Securing Consul


Consul is an excellent piece of software, really. I don't think I've been this excited by any other software for the last couple of years.
As they state in their Intro page : Consul has multiple components, but as a whole, it is a tool for discovering and configuring services in your infrastructure
Consul is well documented, robust, fast, replicated, datacenter aware, integrates a Key/Value store, etc... And their IRC community is very friendly.

The only major flaw I've found, is that by default, it is not secure enough.
What I mean by not secure enough, is that you must take a good care of how you configure and run the service if you don't wish to let too much opened doors to a harmful user.

Here's a list of threats I've identified - Please mind that a threat for me may very well be a nice feature for you - followed by configuration to circumvent them:

  • Any node could join your cluster and access sensitive information
  • Any user on any joined node can access cluster details/information
  • Any user on any joined node can execute cluster wide remote commands
  • Any user on any joined node can tamper with the HTTP API and
    • Declare potentially harmful events
    • Declare watches with potentially harmful events

All the commands and system details provided in this excerpt are with an EL6 based distribution in mind. Configurations and data paths are purely based by choice.
Please adapt accordingly :)

Binary execution rights and user running the daemon

No surprise here, this is a rule of thumbs for any daemon running on Unix/Linux, privileges must be dropped as much as possible.
Consul doesn't require you to run it as root and that's a good thing.
The thing is, that by using RPC communication, any user on the joined node can run any cluster wide command as well as remote executing command on all your cluster's nodes. It is thus important that any user cannot execute your system wide Consul binary.

Start by creating a new dedicated user without any shell access with a dedicated home directory:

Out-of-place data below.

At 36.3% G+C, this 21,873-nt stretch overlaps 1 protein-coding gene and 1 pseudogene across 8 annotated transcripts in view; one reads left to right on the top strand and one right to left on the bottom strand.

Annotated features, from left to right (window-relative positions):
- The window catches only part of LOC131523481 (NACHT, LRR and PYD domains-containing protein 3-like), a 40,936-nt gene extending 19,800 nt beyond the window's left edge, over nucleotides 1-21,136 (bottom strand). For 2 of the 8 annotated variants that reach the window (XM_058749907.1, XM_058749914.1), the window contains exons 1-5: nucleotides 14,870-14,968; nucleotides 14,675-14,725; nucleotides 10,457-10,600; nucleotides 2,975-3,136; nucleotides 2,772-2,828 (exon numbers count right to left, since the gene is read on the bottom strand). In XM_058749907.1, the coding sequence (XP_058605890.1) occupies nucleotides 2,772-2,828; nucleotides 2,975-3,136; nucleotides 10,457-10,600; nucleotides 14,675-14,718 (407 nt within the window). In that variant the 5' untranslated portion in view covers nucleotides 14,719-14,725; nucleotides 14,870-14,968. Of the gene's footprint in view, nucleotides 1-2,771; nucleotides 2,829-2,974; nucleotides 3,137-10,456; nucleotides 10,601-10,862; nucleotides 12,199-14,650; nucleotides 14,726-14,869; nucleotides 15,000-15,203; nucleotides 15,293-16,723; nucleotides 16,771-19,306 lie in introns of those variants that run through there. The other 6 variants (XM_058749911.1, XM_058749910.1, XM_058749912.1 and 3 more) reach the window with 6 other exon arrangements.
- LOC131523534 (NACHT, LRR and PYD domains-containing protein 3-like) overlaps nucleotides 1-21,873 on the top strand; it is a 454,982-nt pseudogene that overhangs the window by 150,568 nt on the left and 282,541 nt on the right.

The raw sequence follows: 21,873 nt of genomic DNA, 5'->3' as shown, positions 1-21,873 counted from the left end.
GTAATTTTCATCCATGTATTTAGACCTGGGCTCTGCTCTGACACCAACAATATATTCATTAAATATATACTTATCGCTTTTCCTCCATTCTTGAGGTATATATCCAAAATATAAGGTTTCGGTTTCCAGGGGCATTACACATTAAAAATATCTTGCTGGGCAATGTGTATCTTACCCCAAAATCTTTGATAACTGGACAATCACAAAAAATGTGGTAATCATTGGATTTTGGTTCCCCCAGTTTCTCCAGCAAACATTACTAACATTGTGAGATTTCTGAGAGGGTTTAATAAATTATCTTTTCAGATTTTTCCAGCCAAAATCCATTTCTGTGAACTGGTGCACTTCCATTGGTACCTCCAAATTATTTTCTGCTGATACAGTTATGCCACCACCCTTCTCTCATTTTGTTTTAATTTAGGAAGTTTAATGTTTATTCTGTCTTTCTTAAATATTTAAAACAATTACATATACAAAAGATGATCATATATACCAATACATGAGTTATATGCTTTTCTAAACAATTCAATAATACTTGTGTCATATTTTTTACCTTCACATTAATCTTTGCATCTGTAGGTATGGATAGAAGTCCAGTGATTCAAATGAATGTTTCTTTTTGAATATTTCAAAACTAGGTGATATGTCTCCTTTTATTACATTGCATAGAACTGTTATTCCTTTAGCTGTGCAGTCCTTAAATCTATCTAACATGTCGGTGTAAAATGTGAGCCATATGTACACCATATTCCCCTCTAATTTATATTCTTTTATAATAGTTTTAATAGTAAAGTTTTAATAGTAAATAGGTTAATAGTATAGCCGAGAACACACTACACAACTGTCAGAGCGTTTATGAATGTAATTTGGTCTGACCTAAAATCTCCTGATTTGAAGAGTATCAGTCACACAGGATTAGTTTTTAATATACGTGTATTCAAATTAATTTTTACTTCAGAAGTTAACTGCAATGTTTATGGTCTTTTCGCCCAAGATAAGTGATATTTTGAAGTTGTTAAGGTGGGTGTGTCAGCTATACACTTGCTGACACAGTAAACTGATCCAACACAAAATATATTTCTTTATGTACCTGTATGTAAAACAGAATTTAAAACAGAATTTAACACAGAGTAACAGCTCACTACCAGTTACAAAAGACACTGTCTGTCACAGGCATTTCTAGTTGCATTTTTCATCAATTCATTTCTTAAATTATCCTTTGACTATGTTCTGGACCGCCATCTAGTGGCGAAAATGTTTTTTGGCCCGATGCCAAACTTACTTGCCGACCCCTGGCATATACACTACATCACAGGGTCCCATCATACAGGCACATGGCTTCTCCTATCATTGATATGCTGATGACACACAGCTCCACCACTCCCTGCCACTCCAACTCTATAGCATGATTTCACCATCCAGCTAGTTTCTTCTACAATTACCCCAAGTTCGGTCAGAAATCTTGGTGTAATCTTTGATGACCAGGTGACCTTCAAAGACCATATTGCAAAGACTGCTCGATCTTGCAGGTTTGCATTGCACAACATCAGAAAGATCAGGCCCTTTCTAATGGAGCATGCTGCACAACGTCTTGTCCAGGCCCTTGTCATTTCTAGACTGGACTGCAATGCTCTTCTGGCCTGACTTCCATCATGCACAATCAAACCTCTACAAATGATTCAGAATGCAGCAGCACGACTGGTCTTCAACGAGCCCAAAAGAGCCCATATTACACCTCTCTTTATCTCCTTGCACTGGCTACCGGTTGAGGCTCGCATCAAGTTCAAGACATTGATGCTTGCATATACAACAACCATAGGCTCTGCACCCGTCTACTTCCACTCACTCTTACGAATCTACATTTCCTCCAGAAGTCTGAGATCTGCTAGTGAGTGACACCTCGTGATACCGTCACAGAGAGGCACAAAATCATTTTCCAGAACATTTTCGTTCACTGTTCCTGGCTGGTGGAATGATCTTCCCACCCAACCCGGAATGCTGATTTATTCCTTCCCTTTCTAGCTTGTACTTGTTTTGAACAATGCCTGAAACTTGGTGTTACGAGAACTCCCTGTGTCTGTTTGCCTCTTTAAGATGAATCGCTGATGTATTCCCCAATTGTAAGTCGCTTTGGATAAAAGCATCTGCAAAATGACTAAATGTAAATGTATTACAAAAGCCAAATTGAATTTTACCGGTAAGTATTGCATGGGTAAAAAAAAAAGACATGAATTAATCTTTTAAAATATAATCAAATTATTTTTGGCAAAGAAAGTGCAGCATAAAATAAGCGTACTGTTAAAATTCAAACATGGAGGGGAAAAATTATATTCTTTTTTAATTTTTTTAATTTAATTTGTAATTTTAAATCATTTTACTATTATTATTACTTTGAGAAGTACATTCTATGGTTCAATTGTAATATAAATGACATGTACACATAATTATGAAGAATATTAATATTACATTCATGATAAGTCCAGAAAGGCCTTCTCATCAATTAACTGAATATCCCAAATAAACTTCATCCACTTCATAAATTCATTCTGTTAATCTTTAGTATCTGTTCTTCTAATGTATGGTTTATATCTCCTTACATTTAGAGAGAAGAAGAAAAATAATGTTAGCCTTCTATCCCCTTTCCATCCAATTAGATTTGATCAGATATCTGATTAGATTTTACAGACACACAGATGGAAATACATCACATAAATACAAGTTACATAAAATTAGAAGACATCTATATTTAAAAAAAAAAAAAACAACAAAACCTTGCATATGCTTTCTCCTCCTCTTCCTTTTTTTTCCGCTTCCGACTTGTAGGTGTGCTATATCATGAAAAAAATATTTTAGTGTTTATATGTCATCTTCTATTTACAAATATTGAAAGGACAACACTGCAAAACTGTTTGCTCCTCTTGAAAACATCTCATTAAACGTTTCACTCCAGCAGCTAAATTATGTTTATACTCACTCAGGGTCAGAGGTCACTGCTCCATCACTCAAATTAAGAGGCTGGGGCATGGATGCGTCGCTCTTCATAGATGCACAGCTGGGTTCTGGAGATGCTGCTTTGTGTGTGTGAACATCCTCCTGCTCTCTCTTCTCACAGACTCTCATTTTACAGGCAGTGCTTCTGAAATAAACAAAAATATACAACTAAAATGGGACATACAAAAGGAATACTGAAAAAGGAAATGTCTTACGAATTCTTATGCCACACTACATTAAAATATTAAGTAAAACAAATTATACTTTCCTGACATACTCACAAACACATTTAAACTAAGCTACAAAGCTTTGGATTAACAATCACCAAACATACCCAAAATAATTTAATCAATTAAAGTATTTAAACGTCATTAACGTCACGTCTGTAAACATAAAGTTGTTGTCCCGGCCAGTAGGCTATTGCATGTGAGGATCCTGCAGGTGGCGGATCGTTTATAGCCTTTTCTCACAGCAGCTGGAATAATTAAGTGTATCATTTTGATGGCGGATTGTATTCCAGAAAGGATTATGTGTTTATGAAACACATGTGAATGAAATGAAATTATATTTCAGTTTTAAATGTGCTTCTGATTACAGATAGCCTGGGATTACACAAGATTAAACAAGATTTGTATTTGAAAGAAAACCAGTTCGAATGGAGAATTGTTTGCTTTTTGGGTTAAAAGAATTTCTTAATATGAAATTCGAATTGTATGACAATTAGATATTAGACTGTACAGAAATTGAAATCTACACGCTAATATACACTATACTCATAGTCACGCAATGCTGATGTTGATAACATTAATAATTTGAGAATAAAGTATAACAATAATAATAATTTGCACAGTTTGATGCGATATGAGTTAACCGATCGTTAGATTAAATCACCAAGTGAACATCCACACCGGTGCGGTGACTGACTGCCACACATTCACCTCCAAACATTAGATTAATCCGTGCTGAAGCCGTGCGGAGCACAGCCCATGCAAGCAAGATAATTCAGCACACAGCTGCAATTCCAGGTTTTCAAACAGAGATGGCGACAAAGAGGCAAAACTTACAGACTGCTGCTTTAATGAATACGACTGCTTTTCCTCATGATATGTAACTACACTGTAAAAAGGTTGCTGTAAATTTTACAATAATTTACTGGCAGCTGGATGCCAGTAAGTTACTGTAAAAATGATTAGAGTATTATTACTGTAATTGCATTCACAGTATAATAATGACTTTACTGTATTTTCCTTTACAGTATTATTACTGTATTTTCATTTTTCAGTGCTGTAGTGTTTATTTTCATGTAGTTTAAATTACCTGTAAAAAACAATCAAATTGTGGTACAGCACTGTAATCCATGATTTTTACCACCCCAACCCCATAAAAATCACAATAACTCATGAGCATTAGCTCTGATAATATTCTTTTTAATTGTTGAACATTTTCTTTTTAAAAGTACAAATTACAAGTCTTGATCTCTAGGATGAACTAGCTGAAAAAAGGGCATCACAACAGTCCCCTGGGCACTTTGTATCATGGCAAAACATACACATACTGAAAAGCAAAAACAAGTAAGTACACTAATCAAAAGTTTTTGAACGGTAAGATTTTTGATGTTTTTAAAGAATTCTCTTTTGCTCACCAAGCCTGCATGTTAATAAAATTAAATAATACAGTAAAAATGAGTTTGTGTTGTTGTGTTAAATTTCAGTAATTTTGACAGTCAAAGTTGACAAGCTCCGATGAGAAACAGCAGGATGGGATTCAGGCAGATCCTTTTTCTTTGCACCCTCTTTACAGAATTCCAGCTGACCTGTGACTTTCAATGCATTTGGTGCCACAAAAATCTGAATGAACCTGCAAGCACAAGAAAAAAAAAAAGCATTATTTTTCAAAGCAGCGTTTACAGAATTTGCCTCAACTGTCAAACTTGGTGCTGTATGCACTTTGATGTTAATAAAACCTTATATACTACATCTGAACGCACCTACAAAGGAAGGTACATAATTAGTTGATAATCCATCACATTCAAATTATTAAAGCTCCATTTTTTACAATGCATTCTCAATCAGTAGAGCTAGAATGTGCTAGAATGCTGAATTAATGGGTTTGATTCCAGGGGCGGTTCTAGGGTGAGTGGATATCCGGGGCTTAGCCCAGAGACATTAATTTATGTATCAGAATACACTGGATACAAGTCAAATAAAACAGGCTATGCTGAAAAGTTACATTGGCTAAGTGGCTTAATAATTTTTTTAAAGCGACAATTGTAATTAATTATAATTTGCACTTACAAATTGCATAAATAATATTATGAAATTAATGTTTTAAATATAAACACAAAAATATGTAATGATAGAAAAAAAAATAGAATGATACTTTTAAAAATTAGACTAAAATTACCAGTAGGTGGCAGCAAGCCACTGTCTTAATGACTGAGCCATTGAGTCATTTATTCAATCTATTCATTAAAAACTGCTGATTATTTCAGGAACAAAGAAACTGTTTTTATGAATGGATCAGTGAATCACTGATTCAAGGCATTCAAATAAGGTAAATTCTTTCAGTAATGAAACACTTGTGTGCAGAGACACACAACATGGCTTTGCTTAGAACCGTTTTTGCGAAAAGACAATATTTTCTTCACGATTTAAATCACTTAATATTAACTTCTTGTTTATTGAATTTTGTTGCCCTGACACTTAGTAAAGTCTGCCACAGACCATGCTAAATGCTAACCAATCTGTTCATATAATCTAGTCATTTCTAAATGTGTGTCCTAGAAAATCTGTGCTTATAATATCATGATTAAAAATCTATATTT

useradd -d /srv/consul -s /sbin/nologin consul

On most distributions it will create a matching default group for your user as well, if not, do so.

Ensure that the home directory can only be accessed by the new consul user and its default group:

chown -R consul: /srv/consul
chmod 750 /srv/consul

Ensure the Consul binary is executable only by root user and consul group:

chown root:consul /usr/sbin/consul
chmod 750 /usr/sbin/consul

Prevent users to execute their own Consul binary

This is a bit out of the Consul scope, and more a matter of user containment, but indeed you must prevent a user to be able to upload and execute his/her own Consul binary.
The two main solutions i think of:

Configuration access rights

It's important that you forbid any read access of your Consul configuration by other unprivileged user in order to not leak sensible settings.

mkdir /etc/consul
chown root:consul /etc/consul
chmod 750 /etc/consul

Prevent rogue nodes joining the cluster

As described in this page there's two major way to prevent that any untrusted node join your cluster


With the help of consul keygen command, you can generate gossip encryption key that you can use in your server/agent configuration

  "encrypt": "UgmMsZwR2XFNGGvJTnpHRg=="

This key must be used on both servers and clients for the communication to work.


TLS can/must be used to verify servers and clients authenticity. Consul requires that all servers and clients have certificates signed by a certificate authority.
You can leverage the use of your corporate PKI if you have one, just remember as per this thread that Go requires the certificate to have extendedKeyUsage clientAuth enabled.
Here's a sample configuration of enabling TLS:

  • Servers:
  "ca_file": "/etc/consul/ssl/ca_cert.pem",
  "cert_file": "/etc/consul/ssl/server.pem",
  "key_file": "/etc/consul/ssl/server.key",
  "verify_incoming": true,
  "verify_outgoing": true
  • Clients:
  "ca_file": "/etc/consul/ssl/ca_cert.pem",
  "cert_file": "/etc/consul/ssl/client.pem",
  "key_file": "/etc/consul/ssl/client.key",
  "verify_outgoing": true

Disable remote execution

Remote execution let's you execute commands and get the output of said command using
consul exec "command"